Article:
A Software Catastrophe in Scientific Computing?

November 1, 1999

Chris Anderson

A few years back, articles predicting a "software catastrophe" began to appear in the popular press. Computer programs were growing so large, in both size and complexity, that they were becoming unmanageable. According to the articles, these programs would cease to function as problems occurred and went uncorrected. As with an asteroid hitting the earth and terminating life, anything that depended on this software would come to a screeching halt.

While the subject of these articles was commercial software, the concerns cited had a ring of truth for those involved in scientific computing. Programs for scientific computing were also growing larger, more complex, and more difficult to manage. Would scientific research and development that depends on scientific computing come to a screeching halt as well? The possibility had researchers thinking.

"Natural" Software Management
But the catastrophe in commercial software hasn't happened. While we may be frustrated with PC software crashing our machines now and then, incredibly complex software systems are functioning well and the software components on which they're built are effectively managed. How was the catastrophe averted? One of the big reasons for the "non-catastrophe" was the creation of languages that enable object oriented programming, e.g., Smalltalk, Object Pascal, C++, Ada, and Java. These languages have constructs that can be used to create distinct software components, or "parts," so that the process of creating and maintaining a large software system is much like that of creating and maintaining a physical system built of physical components.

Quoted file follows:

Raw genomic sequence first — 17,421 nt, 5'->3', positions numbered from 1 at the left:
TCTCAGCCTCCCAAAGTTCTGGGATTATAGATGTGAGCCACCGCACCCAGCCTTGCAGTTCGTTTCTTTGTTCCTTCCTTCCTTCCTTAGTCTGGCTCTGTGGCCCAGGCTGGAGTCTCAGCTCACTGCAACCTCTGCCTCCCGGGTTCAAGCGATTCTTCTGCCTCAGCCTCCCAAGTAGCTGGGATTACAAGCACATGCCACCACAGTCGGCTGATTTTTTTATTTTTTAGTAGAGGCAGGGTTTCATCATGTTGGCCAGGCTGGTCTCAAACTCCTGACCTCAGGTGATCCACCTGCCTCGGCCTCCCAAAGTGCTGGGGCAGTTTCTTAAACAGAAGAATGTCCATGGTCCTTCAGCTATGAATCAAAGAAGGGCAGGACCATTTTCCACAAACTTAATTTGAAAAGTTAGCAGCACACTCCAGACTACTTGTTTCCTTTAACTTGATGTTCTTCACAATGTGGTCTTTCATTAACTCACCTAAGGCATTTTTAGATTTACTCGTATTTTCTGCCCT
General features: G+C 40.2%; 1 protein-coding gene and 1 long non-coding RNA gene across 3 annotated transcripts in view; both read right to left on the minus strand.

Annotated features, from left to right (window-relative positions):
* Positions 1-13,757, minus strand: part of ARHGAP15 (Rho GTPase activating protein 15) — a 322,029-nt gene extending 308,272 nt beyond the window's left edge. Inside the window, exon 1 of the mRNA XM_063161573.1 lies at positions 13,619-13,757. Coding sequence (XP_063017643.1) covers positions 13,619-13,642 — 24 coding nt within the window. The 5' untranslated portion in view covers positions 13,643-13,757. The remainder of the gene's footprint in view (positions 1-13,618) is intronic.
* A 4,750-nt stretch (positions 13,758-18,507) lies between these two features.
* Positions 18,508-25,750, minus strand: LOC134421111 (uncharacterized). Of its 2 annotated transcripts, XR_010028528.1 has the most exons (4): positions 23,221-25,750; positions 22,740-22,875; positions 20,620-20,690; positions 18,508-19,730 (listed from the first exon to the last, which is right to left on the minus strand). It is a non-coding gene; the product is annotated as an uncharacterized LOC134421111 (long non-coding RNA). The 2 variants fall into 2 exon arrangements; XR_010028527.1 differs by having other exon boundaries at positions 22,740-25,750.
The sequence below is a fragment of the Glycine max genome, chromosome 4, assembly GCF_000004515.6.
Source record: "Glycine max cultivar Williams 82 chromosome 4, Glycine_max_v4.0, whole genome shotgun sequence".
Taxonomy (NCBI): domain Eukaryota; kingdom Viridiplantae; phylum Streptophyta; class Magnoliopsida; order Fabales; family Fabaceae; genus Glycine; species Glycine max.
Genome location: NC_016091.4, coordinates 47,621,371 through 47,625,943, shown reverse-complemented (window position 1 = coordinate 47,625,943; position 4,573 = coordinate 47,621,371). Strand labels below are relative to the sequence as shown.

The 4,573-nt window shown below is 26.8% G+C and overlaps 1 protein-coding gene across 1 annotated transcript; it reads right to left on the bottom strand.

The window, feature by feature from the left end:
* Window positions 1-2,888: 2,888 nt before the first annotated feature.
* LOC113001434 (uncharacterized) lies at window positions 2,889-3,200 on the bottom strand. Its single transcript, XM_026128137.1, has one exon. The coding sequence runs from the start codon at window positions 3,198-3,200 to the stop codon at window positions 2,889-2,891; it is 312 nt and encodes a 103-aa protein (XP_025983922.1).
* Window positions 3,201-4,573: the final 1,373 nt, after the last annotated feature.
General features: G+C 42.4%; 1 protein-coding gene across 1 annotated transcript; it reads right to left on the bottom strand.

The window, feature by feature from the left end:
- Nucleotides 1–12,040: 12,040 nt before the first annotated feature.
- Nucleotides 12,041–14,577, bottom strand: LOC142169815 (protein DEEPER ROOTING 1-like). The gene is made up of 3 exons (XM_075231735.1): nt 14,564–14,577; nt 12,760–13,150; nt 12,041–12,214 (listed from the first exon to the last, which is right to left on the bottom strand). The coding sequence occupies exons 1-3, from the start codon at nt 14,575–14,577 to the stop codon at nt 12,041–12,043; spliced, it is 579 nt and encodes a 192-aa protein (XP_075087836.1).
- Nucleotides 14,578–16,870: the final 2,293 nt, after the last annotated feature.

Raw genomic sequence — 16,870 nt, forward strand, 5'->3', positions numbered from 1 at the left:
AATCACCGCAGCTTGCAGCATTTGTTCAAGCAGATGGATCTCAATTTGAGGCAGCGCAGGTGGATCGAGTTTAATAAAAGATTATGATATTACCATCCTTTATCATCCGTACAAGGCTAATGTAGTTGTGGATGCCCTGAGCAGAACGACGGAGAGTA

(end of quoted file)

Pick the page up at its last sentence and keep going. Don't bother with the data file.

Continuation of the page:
The ability to manage software in this "natural" way has had a tremendous impact on the way we create and maintain complex software systems---it has, in fact, staved off the software crisis. User interface programming is a good example. Creating and managing a graphical user interface used to be a difficult task that could be accomplished only by hard-core programmers. Because of its complex nature, the software often became unmanageable. Now, using suitable collections of software parts (i.e., class libraries or class packages), the average programmer can create and easily maintain applications that have sophisticated user interfaces. Indeed, a large number of the popular-audience "do it yourself" books on C++ and Java use the construction of a graphical user interface as a means of teaching object oriented computing. Beginners are doing now what only experts could do a few years ago.

Wouldn't it be nice if creating and maintaining applications for scientific computing were as easy as creating a user interface or a data base manipulation program? Can we avoid a software crisis in scientific computing by using object oriented computing techniques?

Class Libraries For Scientific Computing